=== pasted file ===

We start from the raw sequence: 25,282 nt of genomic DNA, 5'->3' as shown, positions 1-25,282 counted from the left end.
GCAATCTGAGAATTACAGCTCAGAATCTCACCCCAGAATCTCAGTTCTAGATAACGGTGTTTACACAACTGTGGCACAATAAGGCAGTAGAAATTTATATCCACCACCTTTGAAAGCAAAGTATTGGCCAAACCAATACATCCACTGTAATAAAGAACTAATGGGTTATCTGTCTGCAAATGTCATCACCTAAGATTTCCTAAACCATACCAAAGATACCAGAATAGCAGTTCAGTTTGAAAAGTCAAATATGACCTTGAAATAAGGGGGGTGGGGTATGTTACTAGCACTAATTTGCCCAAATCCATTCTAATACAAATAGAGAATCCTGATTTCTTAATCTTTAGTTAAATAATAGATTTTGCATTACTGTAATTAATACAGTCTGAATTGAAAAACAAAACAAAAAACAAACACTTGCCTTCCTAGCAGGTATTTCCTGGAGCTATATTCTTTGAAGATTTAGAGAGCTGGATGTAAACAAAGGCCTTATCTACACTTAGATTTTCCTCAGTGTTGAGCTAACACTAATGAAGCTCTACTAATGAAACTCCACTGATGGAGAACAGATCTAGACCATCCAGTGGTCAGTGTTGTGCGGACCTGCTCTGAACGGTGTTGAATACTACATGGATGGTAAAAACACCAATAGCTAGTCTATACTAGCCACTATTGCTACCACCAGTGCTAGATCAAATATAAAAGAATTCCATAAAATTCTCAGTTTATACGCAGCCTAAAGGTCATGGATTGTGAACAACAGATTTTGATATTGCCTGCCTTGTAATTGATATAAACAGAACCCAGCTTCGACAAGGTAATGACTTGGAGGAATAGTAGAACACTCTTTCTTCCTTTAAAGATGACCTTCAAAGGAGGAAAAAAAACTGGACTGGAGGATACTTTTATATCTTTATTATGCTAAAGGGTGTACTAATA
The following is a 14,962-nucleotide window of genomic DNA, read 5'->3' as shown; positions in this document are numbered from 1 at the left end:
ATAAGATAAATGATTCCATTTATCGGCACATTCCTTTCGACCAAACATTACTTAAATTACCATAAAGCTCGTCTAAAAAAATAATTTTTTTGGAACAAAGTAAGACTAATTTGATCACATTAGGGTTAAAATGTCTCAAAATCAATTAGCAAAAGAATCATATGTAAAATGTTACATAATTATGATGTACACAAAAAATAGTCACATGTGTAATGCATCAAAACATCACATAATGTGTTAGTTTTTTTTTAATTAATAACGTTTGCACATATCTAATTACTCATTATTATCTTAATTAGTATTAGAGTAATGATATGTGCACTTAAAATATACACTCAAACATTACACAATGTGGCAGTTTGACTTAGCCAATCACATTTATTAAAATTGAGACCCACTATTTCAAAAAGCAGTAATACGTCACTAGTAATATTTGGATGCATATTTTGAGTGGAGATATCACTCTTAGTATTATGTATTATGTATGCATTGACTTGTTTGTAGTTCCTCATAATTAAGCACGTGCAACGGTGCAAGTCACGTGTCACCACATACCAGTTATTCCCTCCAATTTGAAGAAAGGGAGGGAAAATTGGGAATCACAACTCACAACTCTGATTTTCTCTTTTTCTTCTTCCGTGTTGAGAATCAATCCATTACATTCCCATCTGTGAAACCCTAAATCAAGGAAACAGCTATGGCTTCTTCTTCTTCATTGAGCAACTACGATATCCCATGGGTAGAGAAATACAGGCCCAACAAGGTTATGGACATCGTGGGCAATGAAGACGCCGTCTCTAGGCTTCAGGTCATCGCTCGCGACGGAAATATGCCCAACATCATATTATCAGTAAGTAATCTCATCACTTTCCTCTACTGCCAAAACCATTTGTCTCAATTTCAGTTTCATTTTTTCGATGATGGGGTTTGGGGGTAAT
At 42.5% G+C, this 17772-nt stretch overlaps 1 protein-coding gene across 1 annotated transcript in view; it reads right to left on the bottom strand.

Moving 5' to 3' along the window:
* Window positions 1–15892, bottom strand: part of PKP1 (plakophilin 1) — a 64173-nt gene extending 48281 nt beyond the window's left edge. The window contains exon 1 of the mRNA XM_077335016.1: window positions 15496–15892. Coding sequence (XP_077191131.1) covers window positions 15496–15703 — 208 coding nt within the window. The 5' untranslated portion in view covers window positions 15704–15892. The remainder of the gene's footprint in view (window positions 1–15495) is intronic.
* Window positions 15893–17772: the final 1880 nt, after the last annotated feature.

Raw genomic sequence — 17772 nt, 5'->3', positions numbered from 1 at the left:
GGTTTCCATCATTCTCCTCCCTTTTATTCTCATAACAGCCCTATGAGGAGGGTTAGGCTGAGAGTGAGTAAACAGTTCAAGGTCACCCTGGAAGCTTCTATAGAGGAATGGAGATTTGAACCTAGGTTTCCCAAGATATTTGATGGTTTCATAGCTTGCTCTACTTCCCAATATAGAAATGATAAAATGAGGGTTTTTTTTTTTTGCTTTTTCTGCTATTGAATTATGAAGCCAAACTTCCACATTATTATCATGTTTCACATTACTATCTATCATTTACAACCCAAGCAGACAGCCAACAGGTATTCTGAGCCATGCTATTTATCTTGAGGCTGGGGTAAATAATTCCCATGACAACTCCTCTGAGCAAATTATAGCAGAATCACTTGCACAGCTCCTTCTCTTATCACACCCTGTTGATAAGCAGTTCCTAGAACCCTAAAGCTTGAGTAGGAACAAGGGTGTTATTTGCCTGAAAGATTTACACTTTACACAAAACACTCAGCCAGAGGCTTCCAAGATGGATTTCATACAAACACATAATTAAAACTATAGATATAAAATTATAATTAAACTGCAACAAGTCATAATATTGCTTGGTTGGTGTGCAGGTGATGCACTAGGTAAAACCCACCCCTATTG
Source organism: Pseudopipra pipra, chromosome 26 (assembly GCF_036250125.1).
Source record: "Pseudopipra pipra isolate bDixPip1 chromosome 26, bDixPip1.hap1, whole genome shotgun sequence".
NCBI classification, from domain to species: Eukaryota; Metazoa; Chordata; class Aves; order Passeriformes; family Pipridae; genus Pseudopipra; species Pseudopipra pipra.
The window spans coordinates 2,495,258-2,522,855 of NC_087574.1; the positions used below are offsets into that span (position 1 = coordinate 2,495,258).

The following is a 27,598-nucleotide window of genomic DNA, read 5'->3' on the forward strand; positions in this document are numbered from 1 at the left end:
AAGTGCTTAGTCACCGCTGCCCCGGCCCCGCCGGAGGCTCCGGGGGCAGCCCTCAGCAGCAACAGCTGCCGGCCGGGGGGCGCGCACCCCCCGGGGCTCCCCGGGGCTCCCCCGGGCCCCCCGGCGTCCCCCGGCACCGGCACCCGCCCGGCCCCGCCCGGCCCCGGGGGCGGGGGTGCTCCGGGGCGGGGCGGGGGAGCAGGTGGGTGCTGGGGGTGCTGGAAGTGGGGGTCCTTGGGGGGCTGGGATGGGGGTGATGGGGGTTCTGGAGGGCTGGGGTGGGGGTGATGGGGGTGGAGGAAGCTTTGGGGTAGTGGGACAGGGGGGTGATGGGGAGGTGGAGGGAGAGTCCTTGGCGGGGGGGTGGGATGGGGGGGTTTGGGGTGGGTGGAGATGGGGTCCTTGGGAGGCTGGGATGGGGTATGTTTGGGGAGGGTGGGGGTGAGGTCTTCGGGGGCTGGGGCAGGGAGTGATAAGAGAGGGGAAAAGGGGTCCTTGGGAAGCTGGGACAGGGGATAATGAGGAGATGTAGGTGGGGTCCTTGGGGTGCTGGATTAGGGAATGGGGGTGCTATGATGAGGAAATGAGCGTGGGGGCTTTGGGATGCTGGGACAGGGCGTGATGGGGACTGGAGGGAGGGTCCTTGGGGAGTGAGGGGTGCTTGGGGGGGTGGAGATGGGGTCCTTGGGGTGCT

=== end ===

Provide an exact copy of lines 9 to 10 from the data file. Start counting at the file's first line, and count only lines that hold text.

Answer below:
Raw genomic sequence — 17772 nt, 5'->3', positions numbered from 1 at the left:
GGTTTCCATCATTCTCCTCCCTTTTATTCTCATAACAGCCCTATGAGGAGGGTTAGGCTGAGAGTGAGTAAACAGTTCAAGGTCACCCTGGAAGCTTCTATAGAGGAATGGAGATTTGAACCTAGGTTTCCCAAGATATTTGATGGTTTCATAGCTTGCTCTACTTCCCAATATAGAAATGATAAAATGAGGGTTTTTTTTTTTTGCTTTTTCTGCTATTGAATTATGAAGCCAAACTTCCACATTATTATCATGTTTCACATTACTATCTATCATTTACAACCCAAGCAGACAGCCAACAGGTATTCTGAGCCATGCTATTTATCTTGAGGCTGGGGTAAATAATTCCCATGACAACTCCTCTGAGCAAATTATAGCAGAATCACTTGCACAGCTCCTTCTCTTATCACACCCTGTTGATAAGCAGTTCCTAGAACCCTAAAGCTTGAGTAGGAACAAGGGTGTTATTTGCCTGAAAGATTTACACTTTACACAAAACACTCAGCCAGAGGCTTCCAAGATGGATTTCATACAAACACATAATTAAAACTATAGATATAAAATTATAATTAAACTGCAACAAGTCATAATATTGCTTGGTTGGTGTGCAGGTGATGCACTAGGTAAAACCCACCCCTATTG